A 6-month-old infant with seizures triggered by loud music, especially specific songs of the Beatles, is reported from Chang Gung Children’s Hospital at Linkou, Taoyuan, Taiwan. He was born by cesarean section because of fetal distress and the Apgars were 5 and 8. Partial seizures, consisting of hand raising or mouth twitching, began at age 2 months and were initially controlled by carbamazepine and vigabatrin, started at 6 months. The interictal EEG was normal, but continuous EEG monitoring revealed ictal spikes throughout the left temporal area. MRI was normal. Finally, the seizures became generalized without the musical trigger and were resistant to medication. After 1 year, neurologic examination showed a progressive developmental delay. [1]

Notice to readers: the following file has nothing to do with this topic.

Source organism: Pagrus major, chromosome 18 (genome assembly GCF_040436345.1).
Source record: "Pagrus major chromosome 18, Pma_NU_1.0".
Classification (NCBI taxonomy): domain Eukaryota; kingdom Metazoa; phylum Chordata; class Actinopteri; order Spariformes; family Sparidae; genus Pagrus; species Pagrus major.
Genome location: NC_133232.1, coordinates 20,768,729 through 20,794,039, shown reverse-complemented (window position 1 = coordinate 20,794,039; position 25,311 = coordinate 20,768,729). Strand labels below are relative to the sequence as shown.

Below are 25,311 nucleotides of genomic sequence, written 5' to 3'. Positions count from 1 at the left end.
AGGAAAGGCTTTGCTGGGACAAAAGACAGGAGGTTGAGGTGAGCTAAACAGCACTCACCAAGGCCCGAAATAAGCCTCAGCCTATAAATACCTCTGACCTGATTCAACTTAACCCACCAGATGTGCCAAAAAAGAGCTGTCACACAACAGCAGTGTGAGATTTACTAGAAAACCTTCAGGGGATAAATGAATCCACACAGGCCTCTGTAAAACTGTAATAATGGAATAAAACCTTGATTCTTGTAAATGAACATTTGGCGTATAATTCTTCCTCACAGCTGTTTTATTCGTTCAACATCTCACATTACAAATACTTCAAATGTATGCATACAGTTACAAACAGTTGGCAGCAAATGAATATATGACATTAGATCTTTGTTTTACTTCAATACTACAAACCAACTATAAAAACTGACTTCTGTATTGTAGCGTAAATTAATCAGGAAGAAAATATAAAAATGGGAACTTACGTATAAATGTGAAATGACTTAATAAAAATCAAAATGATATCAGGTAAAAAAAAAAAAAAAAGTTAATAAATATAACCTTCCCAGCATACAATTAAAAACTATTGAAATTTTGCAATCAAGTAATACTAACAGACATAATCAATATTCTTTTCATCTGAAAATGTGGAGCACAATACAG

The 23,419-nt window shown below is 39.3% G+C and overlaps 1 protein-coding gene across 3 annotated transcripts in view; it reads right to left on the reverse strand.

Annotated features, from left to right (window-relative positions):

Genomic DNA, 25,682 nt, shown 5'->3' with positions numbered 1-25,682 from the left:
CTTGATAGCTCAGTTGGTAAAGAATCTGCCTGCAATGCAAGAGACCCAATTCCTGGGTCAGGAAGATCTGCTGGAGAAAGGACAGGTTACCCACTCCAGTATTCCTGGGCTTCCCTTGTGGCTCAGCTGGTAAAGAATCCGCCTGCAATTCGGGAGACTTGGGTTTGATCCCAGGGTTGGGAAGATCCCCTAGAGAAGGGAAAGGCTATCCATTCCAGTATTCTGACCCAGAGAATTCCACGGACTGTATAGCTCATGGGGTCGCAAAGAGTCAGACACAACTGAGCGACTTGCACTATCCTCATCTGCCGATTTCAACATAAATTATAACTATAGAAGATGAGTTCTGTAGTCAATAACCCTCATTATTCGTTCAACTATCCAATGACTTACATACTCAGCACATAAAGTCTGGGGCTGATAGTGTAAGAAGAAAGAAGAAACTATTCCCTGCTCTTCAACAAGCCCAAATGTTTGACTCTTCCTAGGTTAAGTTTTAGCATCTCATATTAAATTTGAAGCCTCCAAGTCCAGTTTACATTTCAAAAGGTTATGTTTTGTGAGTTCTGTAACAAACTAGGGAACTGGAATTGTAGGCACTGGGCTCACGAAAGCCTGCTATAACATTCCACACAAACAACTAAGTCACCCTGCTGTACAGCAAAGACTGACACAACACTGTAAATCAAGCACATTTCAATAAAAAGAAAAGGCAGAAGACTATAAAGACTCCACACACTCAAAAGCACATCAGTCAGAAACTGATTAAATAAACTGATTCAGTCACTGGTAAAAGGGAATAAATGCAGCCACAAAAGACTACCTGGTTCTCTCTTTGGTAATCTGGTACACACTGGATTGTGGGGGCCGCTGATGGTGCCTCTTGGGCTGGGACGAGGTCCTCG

COMMENT. The term, musicogenic epilepsy was first coined by Critchley M (1936). Seizures are partial complex or generalized tonic-clonic and they originate in the temporal lobe. Musical specificity varies, classical, religious, military, or jazz; emotional content can be cheerful or sad; and some compositions are more epileptogenic (eg. Wagner, Beethoven). This is the first report of Beatles music as a trigger of seizures. Patients are usually adults, and the report of an affected infant is rare. As in this infant, both music-induced and spontaneous seizures generally occur in the same patient, and loud music is more provocative than soft sounds. The musicality of the patient and the style of music may both play a role in precipitating seizures. In rare cases, music has aborted seizures (in Lennox WG, Epilepsy and Related Disorders, Boston, Little Brown, 1960;p365).